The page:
Letter to the Editor| Volume 364, ISSUE 1, P134-135, July 2022

Much more than thiazide-induced hyponatremia: Checkpoint inhibitor hypophysitis!

      A 74-year-old hemodynamically stable male patient with metastatic renal cell cancer (RCC) presented acutely with mild headache, dizziness, nausea and general malaise progressing over the last four weeks. Laboratory assessment indicated severe hyponatremia as low as 118 mEq/L (normal 136–145). Routine analysis, in addition, indicated minor hypocalcemia of 2.07 mEq/L (normal 2.2–2.5) with a normal serum albumin and hypochloremia with 90 mEq/L (normal 97–107). While clinical volume assessment indicated minor signs of depletion, serum osmolality expectedly proved reduced (250 mM/kg; normal 280–300) with a normal urine osmolality of 571 mM/kg (normal 50–1200). In addition, admission spot urine sodium was measured at 137 mEq/L. Medication review indicated, among others, intake of 12.5 mg hydrochlorothiazide, which was stopped under the assumption of thiazide-induced hyponatremia. Despite severe hyponatremia below 120 mM/L, opening up the opportunity of 3% saline application as per guideline recommendation, however, with a view to the insidious onset we first opted for infusion of 2000 ml/24 h 0.9% normal saline after ICU admission and an unremarkable cerebral CT scan. Serial serum sodium controls every 4 h, however, did not result in laboratory and clinical improvement. Therefore, the oncologic history was reviewed again, revealing kidney-preserving resection of a left-sided clear-cell RCC 11 years before (pT1b, Nx, L0, V1, R0, G3). Multiple metastases were resected over the preceding seven to four years, including pulmonary metastasectomies, pancreatic tail resection, resection of skin and bone metastases. Due to progressive metastatic spread, including diffuse lymph node and bone metastases, the patient was treated with the tyrosine kinase inhibitor (TKI) pazopanib over 24 months. With a view to secondary loss of response, the patient was finally started on cancer immunotherapy involving the PD-1 (programmed cell death protein-1) inhibitor nivolumab 14 months earlier.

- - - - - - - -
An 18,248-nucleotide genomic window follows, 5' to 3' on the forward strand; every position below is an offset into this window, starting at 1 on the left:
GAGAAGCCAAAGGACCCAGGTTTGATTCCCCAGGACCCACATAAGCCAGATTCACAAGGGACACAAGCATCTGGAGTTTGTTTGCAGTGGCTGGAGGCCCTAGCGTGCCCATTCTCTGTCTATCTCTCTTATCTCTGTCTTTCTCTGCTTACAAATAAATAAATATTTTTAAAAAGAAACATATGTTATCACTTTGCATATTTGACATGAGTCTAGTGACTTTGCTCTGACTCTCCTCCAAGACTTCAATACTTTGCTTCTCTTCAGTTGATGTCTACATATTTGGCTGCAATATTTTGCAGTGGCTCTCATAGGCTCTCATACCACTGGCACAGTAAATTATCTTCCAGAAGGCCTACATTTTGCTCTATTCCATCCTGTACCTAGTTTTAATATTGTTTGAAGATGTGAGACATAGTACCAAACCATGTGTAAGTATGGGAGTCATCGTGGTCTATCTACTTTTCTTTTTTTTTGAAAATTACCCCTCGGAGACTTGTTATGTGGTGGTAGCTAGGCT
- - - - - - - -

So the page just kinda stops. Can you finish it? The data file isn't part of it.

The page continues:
To read this article in full you will need to make a payment

      Purchase one-time access:

      Academic & Personal: 24 hour online accessCorporate R&D Professionals: 24 hour online access
      One-time access price info
      • For academic or personal research use, select 'Academic and Personal'
      • For corporate R&D use, select 'Corporate R&D Professionals'


      Subscribe to The American Journal of the Medical Sciences
      Already a print subscriber? Claim online access
      Already an online subscriber? Sign in
      Institutional Access: Sign in to ScienceDirect


        • Chang L.S.
        • Barroso-Sousa R.
        • Tolaney S.M.
        • et al.
        Endocrine toxicity of cancer immunotherapy targeting immune checkpoints.
        Endocr Rev. 2019; 40: 17-65
        • Barroso-Sousa R.
        • Barry W.T.
        • Garrido-Castro A.C.
        • et al.
        Incidence of endocrine dysfunction following the use of different immune checkpoint inhibitor regimens: a systematic review and meta-analysis.
        JAMA Oncol. 2018; 4: 173-182
        • Paschou S.A.
        • Stefanaki K.
        • Psaltopoulou T.
        • et al.
        How we treat endocrine complications of immune checkpoint inhibitors.
        ESMO Open. 2021; 6100011
        • Seethapathy H.
        • Rusibamayila N.
        • Chute D.F.
        • et al.
        Hyponatremia and other electrolyte abnormalities in patients receiving immune checkpoint inhibitors.
        Nephrol Dial Transplant. 2021; 36: 2241-2247